The medical term for this condition is adhesive capulitis. It is a condition where the tissues around the shoulder joint tighten.
There is a gradual onset of pain around the shoulder, which gets progressively worse. It may prevent the sufferer from being able to sleep on the affected shoulder.
There is also restricted movement or stiffness at the shoulder that may become severe enough to interfere with daily activities of living such as washing and dressing.
The exact reason for the disease is unknown and many cases occur spontaneously. It may occur following an injury to the shoulder and patients who have diabetes or Dupuyten's disease are more susceptible to the disease.
If left untreated the condition may resolve eventually after a period of about two years. This is not a guarantee of return to pain free normal movement.
The treatment options include:
Arthroscopy is a form of keyhole surgery used to diagnose and treat problems of the shoulder joint. An arthroscope (which is an instrument for the examination of the inside of joints consisting of a steel tube arthroscope fibre optic system) is inserted into the cavity of the shoulder via a small incision. The arthroscope is attached to a video camera that allows the surgeon to ‘see’ inside the joint to find out more clearly what needs to be done.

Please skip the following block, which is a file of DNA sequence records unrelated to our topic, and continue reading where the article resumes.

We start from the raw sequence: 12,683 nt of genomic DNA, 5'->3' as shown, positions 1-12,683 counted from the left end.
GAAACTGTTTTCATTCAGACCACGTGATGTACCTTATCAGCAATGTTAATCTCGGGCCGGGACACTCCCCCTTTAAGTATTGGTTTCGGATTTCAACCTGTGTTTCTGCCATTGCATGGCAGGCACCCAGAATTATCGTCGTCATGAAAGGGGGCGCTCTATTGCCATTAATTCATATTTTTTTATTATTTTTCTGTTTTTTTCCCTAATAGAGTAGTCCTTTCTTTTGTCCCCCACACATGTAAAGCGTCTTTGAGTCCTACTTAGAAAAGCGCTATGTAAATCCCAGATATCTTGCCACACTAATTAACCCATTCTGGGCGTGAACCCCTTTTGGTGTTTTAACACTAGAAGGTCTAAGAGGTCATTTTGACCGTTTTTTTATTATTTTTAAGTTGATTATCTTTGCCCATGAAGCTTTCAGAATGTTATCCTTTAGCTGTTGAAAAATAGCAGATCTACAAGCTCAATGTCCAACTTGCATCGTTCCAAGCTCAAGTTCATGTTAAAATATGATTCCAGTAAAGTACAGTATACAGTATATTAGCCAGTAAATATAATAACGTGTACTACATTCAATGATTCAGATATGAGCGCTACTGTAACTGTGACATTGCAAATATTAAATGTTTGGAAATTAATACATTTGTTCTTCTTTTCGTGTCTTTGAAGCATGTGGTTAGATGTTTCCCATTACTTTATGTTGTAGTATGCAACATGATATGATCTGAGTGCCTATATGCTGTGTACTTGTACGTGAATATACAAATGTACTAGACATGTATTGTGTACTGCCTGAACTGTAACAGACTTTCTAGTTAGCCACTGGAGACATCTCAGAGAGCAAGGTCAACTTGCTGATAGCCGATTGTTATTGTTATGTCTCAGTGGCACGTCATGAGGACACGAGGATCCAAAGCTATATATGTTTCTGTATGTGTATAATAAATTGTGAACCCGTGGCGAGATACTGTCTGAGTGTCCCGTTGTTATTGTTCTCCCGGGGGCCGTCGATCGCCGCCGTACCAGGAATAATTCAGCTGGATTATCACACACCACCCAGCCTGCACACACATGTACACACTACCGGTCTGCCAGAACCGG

The surgeon then inserts small instruments through a number of additional small incisions. Guided by the image on the TV monitor the shoulder joint is explored and any necessary procedures are carried out.
The operation will be done whilst you are under a general anaesthetic. Sometimes a regional interscalene (at base of the neck) nerve block anaesthetic is used as well, which puts your arm to sleep. This provides additional pain relief and reduces the amount of general anaesthetic required.
Reasons why it is done:
Arthroscopic shoulder problems treated arthroscopically may include:
As with any operation, there are risks associated with having general anaesthetic. However, arthroscopy is generally a safe, reliable operation.
Specific to this operation there is an overall complication rate of about 1%. The most common complications include:
Your surgeon will discuss the risks with you prior to surgery.
This depends on the underlying problem but keyhole allows rapid relief of pain and recovery of function because the incisions are small and no muscles or tendons are divided to gain access to the joint.
Depending on the problem, in a small proportion of cases there may be no improvement.
If you are a smoker, it would benefit you greatly to stop smoking before you have the operation. This will reduce the risk of chest troubles, as smoking makes your lungs sensitive to the anaesthetic. If you stop smoking it improves your chance of a good result. It will also improve wound healing.